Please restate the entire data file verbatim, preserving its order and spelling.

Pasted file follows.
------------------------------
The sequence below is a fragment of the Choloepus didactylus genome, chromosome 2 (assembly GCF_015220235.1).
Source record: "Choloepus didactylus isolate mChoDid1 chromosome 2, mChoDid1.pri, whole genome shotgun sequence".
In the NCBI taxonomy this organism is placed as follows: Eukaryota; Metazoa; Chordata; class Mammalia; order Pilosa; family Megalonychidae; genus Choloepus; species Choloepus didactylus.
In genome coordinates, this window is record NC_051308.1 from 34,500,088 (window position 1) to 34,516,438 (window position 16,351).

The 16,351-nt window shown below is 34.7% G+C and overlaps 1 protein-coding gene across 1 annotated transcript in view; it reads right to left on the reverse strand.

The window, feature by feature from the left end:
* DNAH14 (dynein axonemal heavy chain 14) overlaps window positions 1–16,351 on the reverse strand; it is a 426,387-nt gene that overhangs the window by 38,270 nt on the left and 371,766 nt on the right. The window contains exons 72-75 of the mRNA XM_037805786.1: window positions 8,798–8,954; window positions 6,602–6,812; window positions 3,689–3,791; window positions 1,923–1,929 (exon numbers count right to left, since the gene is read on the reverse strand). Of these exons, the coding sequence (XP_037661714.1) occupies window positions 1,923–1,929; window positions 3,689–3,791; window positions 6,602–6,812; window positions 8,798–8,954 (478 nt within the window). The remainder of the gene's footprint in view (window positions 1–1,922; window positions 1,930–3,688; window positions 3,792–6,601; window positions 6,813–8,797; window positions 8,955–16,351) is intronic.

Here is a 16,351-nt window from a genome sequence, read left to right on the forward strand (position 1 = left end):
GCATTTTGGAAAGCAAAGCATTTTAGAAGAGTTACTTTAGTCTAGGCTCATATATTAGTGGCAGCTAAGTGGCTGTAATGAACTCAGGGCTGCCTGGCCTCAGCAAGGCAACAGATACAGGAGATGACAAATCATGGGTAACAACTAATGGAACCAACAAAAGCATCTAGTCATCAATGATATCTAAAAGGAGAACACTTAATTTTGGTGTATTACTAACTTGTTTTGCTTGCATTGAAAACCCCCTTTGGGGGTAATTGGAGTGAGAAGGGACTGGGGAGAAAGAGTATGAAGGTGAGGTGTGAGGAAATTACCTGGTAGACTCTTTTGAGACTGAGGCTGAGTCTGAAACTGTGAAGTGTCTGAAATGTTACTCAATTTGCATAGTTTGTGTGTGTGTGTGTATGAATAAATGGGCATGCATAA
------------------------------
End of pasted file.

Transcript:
The sequence below is a fragment of the Choloepus didactylus genome, chromosome 2 (assembly GCF_015220235.1).
Source record: "Choloepus didactylus isolate mChoDid1 chromosome 2, mChoDid1.pri, whole genome shotgun sequence".
In the NCBI taxonomy this organism is placed as follows: Eukaryota; Metazoa; Chordata; class Mammalia; order Pilosa; family Megalonychidae; genus Choloepus; species Choloepus didactylus.
In genome coordinates, this window is record NC_051308.1 from 34,500,088 (window position 1) to 34,516,438 (window position 16,351).

The 16,351-nt window shown below is 34.7% G+C and overlaps 1 protein-coding gene across 1 annotated transcript in view; it reads right to left on the reverse strand.

The window, feature by feature from the left end:
* DNAH14 (dynein axonemal heavy chain 14) overlaps window positions 1–16,351 on the reverse strand; it is a 426,387-nt gene that overhangs the window by 38,270 nt on the left and 371,766 nt on the right. The window contains exons 72-75 of the mRNA XM_037805786.1: window positions 8,798–8,954; window positions 6,602–6,812; window positions 3,689–3,791; window positions 1,923–1,929 (exon numbers count right to left, since the gene is read on the reverse strand). Of these exons, the coding sequence (XP_037661714.1) occupies window positions 1,923–1,929; window positions 3,689–3,791; window positions 6,602–6,812; window positions 8,798–8,954 (478 nt within the window). The remainder of the gene's footprint in view (window positions 1–1,922; window positions 1,930–3,688; window positions 3,792–6,601; window positions 6,813–8,797; window positions 8,955–16,351) is intronic.

Here is a 16,351-nt window from a genome sequence, read left to right on the forward strand (position 1 = left end):
GCATTTTGGAAAGCAAAGCATTTTAGAAGAGTTACTTTAGTCTAGGCTCATATATTAGTGGCAGCTAAGTGGCTGTAATGAACTCAGGGCTGCCTGGCCTCAGCAAGGCAACAGATACAGGAGATGACAAATCATGGGTAACAACTAATGGAACCAACAAAAGCATCTAGTCATCAATGATATCTAAAAGGAGAACACTTAATTTTGGTGTATTACTAACTTGTTTTGCTTGCATTGAAAACCCCCTTTGGGGGTAATTGGAGTGAGAAGGGACTGGGGAGAAAGAGTATGAAGGTGAGGTGTGAGGAAATTACCTGGTAGACTCTTTTGAGACTGAGGCTGAGTCTGAAACTGTGAAGTGTCTGAAATGTTACTCAATTTGCATAGTTTGTGTGTGTGTGTGTATGAATAAATGGGCATGCATAA